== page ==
Pete is the ultimate in a new wave of American football coaches who are actively involved with their players and heavily contribute to the strategies and tactics of the game. You can see that in his defense. The tackling of the USC defensive players collectively was a clinic for everyone in football, including the NFL. They did an incredible job. You don’t see that in the NFL. It’s just because they’re so intense, they believe and they’re willing to sacrifice. . . .
Even with that kind of testimony, fans have never talked about Carroll with the half-fear, half-awe that follows some of his peers. Next to the Coaching Gods, Pete Carroll seems like a lost volleyball coach who's had too much coffee.
Since the year 2000, we've seen the rise of Nick Saban at LSU and then Alabama, Belichick's Patriots, and now in the last year or two, the Harbaugh brothers. They all personify the myth of hardass Football Coach, with various hardass anecdotes enhancing the legend along the way. This is how Bill Belichick can go seven years without winning a Super Bowl and still start every new season as the Best Coach in Football. He seems like a genius. It's how everyone forgets that Nick Saban flopped in the NFL, and ditched the Dolphins exactly the same way Carroll left USC. And more than anything else, it's why rooting for Pete Carroll is so much fun.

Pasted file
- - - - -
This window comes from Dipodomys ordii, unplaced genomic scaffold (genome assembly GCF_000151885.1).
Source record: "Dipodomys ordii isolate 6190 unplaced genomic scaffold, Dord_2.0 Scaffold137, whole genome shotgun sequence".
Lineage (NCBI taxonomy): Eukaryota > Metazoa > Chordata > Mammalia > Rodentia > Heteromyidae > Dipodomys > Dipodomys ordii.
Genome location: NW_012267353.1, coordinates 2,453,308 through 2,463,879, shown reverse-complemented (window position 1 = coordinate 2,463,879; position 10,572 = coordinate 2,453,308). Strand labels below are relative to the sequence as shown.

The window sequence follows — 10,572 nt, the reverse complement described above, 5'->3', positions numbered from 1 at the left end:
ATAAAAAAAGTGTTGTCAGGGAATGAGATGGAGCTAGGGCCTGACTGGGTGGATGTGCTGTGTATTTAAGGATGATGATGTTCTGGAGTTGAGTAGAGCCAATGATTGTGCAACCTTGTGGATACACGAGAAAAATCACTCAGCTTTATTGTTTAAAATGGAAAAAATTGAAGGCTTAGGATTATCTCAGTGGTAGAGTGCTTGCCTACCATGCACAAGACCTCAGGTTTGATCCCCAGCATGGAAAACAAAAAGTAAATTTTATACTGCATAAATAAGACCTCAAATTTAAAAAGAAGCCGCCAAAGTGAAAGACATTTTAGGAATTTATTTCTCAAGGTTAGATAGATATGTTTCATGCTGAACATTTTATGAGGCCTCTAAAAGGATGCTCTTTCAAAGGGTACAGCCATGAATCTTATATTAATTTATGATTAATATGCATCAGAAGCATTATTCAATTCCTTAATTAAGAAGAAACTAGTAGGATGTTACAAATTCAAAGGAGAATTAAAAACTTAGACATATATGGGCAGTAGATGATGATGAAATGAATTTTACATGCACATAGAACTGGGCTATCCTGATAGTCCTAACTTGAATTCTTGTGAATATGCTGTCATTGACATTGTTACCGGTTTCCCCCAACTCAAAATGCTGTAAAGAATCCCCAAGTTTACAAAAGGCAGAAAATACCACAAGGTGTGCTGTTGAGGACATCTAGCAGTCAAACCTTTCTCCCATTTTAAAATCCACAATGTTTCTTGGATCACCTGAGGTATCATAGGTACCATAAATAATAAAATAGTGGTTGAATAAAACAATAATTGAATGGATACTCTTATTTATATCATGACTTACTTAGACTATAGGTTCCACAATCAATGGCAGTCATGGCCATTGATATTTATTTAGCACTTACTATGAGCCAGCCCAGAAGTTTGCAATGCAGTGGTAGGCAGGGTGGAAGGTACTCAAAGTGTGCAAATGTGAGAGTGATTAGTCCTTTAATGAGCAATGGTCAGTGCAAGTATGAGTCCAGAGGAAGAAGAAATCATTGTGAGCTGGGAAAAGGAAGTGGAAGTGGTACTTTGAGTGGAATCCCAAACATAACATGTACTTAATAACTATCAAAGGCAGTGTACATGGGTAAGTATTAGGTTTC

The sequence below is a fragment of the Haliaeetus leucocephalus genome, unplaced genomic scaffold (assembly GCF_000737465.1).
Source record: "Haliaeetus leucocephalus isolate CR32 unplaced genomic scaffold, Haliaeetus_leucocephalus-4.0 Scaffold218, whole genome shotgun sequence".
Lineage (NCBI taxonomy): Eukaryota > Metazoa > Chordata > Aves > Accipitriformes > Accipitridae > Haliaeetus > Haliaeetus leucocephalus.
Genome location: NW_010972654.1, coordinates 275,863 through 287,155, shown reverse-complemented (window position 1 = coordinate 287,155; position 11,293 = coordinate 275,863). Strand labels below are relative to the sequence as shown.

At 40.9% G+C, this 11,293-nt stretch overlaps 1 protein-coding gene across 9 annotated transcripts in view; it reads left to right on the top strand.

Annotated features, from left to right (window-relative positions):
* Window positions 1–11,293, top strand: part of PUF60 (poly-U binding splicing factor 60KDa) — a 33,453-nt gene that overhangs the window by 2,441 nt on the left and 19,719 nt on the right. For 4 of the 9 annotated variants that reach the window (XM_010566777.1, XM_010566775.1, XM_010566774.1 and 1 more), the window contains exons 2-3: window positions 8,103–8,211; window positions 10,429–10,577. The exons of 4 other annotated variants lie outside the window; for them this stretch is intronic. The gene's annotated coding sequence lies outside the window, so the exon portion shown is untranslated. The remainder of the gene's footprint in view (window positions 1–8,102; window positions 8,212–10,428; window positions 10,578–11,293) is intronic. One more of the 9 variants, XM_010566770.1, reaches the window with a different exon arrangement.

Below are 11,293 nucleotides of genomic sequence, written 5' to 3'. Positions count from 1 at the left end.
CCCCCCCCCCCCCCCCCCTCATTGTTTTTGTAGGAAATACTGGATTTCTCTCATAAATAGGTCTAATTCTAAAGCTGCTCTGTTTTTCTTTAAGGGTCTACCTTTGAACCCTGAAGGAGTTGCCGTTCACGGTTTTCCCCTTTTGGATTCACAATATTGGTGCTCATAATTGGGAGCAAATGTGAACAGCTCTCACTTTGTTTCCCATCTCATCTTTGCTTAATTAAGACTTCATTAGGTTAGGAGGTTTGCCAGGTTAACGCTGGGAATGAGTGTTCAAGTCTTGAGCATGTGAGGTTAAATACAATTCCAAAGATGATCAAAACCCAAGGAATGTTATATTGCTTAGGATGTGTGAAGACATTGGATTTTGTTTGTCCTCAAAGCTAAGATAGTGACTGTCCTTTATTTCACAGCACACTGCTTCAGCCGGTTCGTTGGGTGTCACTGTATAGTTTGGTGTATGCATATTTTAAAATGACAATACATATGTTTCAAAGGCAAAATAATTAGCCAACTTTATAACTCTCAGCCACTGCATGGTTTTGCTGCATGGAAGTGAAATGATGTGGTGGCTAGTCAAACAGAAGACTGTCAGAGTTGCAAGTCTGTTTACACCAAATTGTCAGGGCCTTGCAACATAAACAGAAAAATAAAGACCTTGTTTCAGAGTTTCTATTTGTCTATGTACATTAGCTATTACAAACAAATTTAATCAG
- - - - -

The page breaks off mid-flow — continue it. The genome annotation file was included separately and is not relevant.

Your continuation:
He's every bit as talented as the best coaches in football, only he doesn't have to turn football into Serious Business that suffocates anything that makes it fun. He doesn't have to shame every reporter or player who dares cross him, or grumble that he won't tolerate failure, or live by any other stupid coach cliches. He's too busy tweeting like a seventh-grade girl to cultivate his own legend.
This is how everyone overlooks what he did at USC and what he's doing now. Example: Bill Belichick's had the best quarterback in football for the past decade, and somehow Belichick and The Patriot Way is why his teams keep winning. Then when the Seahawks take down the Patriots? That Russell Wilson sure is something!
Okay, Russell Wilson IS pretty great, and championing Pete Carroll as mastermind is definitely something I may regret one day. But maybe everyone's missing the point with the Seahawks this year.
What if America has this fetish for football as a black-and-white war movie where everything's a test of will and character and commitment? Wouldn't we also worship the icons who promote exactly that vision? Why else would we create words like Sabanization and gush over the The Patriot Way? Why else would someone write a 500-page biography of Vince Lombardi called When Pride Still Mattered? And then ...
What if all that italicized bullshit distracted us from a once-in-a-generation football genius that doesn't really seem like a football genius mostly because he's not a miserable asshole?
If all that were the case, it'd be a lot of fun to root for the Seahawks this year.